Avocado toast is a staple in my diet, and in many of yours, I’m sure. And of course! It is appropriate for all times and places. It can be dinner on those evenings when one is short on time and unsure what to eat, part of an impressive breakfast for houseguests, star of the sort of lazy Sunday brunch that’s best enjoyed on the couch with your feet up, an afternoon snack before dashing out of the house. Any sort of bread can be the base, from a seed-heavy whole grain loaf to a chewy sourdough to the no-frills sliced bread you bought at the grocery store.
And it goes far beyond the bread: avocado toast is entirely customizable. You can prepare it simply or all dolled up. Lemon juice, good olive oil, flaky sea salt and cracked pepper are essential in my book, but from there, the possibilities are endless. I learned from Laura the deliciousness of nutritional yeast; at the delightful Berkeley cafe Bartavelle, I discovered Marash pepper. I’m not sure who recommended rubbing just-toasted bread with a cut clove of garlic, but it’s the sort of small step that yields a subtle yet tremendous difference. And with an egg—fried, poached or soft boiled, runny yolk highly recommended—this toast walks confidently into meal territory.
On top of all of that, avocado toast is both healthful and comforting. This, if you ask me, is about as close to perfection as we get.
There are times for fanfare, of course: meals of many courses, yeasted things that demand a day of waiting, pots that bubble for hours. But there are times, too, for simplicity. After all, our most beautiful and profound moments usually spring from the everyday, from those quiet moments when we don’t expect a thing. And so, avocado toast. As good a meal as any, and easier than most, this one is sure to leave you contented.
I served this toast for breakfast when our dear friends Josh and Sara were staying with us a couple of weekends ago, and they declared it one of the best things they ate on the trip. High praise after a string of food-centric days in the Bay! I’m flattered and unsure if I’m deserving, but either way, their appreciation reminded me that while this is still the simplest of meals (and very hard to ruin entirely), I’ve learned some tips and tricks over the years that set me up for making a pretty excellent piece of avocado toast. I’m sure this is review for some of you, but since no one should be eating mediocre toast—especially in this day and age—I thought I ought to share!
And what about you? What do you put atop your avocado toast? What tips would you add to the mix? I’d love to know!
The Very Best Avocado Toast
It just so happens that Samin has christened this #EggMonth, making this recipe all the more timely. What follows is our favorite way to prepare sunny-side up eggs at home. Ben is typically in charge of egg-making and deserves the credit there. As for the instructions on how to toast your bread, I must again tip my hat to Cal Peternell. I’ve made toast a good many ways, and this is the most perfect method for making thick, soft toast I’ve found, by far. This is the toast I always dreamed of but only occasionally managed to achieve until I found this technique.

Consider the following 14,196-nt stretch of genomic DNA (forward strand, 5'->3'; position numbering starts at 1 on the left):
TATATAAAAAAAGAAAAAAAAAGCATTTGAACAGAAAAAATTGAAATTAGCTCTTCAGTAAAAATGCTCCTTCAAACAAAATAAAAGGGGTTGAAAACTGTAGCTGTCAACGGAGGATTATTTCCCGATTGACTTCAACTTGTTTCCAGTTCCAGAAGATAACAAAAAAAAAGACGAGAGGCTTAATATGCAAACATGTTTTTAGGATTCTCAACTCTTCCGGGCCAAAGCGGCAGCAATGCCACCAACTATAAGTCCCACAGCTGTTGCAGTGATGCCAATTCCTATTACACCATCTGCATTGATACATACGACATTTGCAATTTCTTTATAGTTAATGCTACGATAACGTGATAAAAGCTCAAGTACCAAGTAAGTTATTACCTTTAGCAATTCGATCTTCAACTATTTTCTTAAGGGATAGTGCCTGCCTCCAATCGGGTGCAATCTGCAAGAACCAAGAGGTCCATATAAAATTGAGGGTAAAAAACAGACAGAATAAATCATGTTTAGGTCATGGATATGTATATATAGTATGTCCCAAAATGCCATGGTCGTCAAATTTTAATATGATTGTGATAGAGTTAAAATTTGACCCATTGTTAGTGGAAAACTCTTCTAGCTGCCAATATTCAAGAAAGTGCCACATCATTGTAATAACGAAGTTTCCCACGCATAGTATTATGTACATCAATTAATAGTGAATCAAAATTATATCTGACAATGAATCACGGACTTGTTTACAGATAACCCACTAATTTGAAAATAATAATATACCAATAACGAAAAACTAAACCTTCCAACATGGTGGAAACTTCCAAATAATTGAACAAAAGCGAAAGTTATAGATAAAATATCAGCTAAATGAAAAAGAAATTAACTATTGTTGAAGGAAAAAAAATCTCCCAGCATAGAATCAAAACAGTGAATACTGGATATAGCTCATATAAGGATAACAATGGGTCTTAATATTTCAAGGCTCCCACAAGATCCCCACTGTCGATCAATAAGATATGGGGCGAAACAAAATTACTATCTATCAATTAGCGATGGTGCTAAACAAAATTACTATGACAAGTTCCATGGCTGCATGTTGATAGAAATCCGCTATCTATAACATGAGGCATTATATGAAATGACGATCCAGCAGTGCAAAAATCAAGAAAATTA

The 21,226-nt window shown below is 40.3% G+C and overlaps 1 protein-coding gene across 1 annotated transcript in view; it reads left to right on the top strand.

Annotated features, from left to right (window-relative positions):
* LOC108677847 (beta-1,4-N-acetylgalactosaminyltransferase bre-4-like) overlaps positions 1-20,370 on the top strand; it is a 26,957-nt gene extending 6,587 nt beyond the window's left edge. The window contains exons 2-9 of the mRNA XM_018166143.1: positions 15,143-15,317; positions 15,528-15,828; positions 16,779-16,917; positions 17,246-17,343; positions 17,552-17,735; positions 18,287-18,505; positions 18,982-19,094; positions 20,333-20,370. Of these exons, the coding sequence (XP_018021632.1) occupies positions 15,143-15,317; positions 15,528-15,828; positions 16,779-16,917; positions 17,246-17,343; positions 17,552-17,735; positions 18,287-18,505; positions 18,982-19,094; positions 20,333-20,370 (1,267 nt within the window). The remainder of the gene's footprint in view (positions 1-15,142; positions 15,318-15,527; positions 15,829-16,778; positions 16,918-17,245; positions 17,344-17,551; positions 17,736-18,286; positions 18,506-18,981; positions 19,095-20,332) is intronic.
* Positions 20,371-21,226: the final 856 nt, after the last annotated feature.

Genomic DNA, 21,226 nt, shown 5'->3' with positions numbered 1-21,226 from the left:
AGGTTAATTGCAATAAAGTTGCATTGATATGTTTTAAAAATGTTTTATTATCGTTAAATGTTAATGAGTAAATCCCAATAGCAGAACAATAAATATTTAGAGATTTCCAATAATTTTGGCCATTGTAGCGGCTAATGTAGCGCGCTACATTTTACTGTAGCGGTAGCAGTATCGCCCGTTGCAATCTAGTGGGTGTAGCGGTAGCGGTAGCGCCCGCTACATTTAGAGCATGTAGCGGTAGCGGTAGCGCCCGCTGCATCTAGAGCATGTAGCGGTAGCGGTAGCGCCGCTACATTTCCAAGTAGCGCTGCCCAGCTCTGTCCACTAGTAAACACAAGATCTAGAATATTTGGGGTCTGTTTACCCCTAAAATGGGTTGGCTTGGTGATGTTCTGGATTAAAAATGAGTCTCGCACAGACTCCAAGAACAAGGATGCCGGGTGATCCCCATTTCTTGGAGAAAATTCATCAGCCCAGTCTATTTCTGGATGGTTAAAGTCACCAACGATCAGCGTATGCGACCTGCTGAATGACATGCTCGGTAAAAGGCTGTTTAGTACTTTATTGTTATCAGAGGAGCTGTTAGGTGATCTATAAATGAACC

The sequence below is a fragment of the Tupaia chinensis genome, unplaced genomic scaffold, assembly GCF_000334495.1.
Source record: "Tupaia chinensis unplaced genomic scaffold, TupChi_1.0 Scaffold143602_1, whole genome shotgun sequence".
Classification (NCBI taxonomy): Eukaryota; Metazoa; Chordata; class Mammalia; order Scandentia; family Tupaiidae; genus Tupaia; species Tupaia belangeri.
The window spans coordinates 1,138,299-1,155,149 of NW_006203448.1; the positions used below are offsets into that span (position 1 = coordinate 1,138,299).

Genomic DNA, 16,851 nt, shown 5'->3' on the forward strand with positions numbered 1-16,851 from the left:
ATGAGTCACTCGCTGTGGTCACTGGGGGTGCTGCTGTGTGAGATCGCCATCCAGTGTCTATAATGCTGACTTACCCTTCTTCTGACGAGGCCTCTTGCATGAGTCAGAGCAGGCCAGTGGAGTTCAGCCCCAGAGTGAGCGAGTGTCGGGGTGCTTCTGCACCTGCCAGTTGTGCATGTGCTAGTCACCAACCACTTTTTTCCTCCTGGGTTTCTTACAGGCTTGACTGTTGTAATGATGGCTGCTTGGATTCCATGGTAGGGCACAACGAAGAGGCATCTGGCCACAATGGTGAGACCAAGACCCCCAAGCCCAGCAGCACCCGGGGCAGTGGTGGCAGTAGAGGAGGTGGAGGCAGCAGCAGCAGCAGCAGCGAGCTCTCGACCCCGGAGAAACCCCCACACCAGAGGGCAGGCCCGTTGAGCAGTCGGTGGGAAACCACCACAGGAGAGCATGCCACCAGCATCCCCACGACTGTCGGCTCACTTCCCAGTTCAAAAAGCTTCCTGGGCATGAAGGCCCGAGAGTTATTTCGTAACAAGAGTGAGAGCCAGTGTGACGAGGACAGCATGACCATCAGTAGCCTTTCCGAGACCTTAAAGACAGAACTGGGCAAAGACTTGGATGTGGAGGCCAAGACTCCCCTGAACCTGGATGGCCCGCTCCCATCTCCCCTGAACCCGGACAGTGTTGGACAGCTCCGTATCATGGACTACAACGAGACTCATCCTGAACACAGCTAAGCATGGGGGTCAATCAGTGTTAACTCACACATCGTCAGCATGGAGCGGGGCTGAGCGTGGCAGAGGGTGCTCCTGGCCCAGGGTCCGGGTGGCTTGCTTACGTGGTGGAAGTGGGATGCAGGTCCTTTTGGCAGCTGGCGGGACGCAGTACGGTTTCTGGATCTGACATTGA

Other excellent toppings that aren’t listed here include sesame seeds, hemp seeds, nutritional yeast—all three of these best when added atop your avocado with the first sprinkling of salt—tomatoes in their season, feta cheese and Sriracha.
Good sourdough bread, sliced 3/4 inch thick
Whole garlic clove, sliced in half
Extra-virgin olive oil
Eggs from happy chickens/ducks/etc., 1 per toast
Avocado, about 1/2 per toast
Lemon juice, freshly squeezed if possible
Marash pepper flakes (or your preferred red pepper flakes)
Freshly cracked black pepper
Flaky sea salt, such as Maldon
Micro greens (I am especially fond of arugula), or soft fresh herbs, like chives or parsley
Get all of your ingredients ready so that you can quickly assemble your toast once it’s ready and serve it nice and hot.
Begin with the toast. Preheat the oven to 450 degrees. Once hot, place the slices right on the rack (or use a baking sheet if you’d prefer). The toasts will be ready in about 5 minutes, once they’re golden brown and, if it’s to your taste, slightly blackened in places. Immediately rub the side of the toast you’ve deemed the top with a cut clove of garlic. Drizzle lightly with olive oil.
As soon as the toast is out of the oven, make the eggs. Heat a cast-iron pan over a medium flame. Add a thin layer of olive oil (or use butter). Once the oil is shimmering (or the butter sizzling), crack in the eggs one at a time. Once the whites have set, cover the pan. At this point, you can add a little splash of water to the pan to help steam the eggs if you’d like. The eggs are done when the yolks are just barely set, about 3-4 minutes. You can gently touch the yolks to gauge doneness, which will make much more sense with practice.
If your avocados are very ripe, you can mash them directly onto the toast. Slice each halved avocado, scoop out the flesh and put it on the toast. Mash gently with a fork until the avocado is coarsely textured: you want a somewhat even consistency, but you don’t want to turn it into guacamole. If your avocados are less ripe, you can do this in a bowl, then transfer to the toast. Squeeze lemon juice over the avocado, drizzle lightly with olive oil and sprinkle with a little salt.
Top each toast with a prepared egg. Finish with a generous sprinkling of Marash pepper flakes, freshly cracked black pepper, flaky sea salt and a small handful of micro greens or herbs.
Serve right away!